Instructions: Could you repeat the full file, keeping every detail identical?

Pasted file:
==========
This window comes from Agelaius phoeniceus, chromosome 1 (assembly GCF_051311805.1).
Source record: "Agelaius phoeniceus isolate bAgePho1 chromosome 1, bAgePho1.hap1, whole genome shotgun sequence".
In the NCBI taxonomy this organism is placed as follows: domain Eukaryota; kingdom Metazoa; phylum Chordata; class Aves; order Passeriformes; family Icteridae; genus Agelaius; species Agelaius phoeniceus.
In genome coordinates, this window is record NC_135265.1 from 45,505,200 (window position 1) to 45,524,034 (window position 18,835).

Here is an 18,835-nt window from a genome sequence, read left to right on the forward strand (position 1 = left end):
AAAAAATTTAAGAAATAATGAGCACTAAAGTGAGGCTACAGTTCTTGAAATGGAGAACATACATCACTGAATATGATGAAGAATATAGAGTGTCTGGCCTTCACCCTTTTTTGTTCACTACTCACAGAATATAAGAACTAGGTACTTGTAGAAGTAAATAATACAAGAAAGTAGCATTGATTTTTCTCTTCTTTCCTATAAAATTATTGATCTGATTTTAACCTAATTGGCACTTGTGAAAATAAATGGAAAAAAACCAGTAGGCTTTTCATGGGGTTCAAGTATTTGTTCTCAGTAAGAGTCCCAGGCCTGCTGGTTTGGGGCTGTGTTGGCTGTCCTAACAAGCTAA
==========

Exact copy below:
This window comes from Agelaius phoeniceus, chromosome 1 (assembly GCF_051311805.1).
Source record: "Agelaius phoeniceus isolate bAgePho1 chromosome 1, bAgePho1.hap1, whole genome shotgun sequence".
In the NCBI taxonomy this organism is placed as follows: domain Eukaryota; kingdom Metazoa; phylum Chordata; class Aves; order Passeriformes; family Icteridae; genus Agelaius; species Agelaius phoeniceus.
In genome coordinates, this window is record NC_135265.1 from 45,505,200 (window position 1) to 45,524,034 (window position 18,835).

Here is an 18,835-nt window from a genome sequence, read left to right on the forward strand (position 1 = left end):
AAAAAATTTAAGAAATAATGAGCACTAAAGTGAGGCTACAGTTCTTGAAATGGAGAACATACATCACTGAATATGATGAAGAATATAGAGTGTCTGGCCTTCACCCTTTTTTGTTCACTACTCACAGAATATAAGAACTAGGTACTTGTAGAAGTAAATAATACAAGAAAGTAGCATTGATTTTTCTCTTCTTTCCTATAAAATTATTGATCTGATTTTAACCTAATTGGCACTTGTGAAAATAAATGGAAAAAAACCAGTAGGCTTTTCATGGGGTTCAAGTATTTGTTCTCAGTAAGAGTCCCAGGCCTGCTGGTTTGGGGCTGTGTTGGCTGTCCTAACAAGCTAA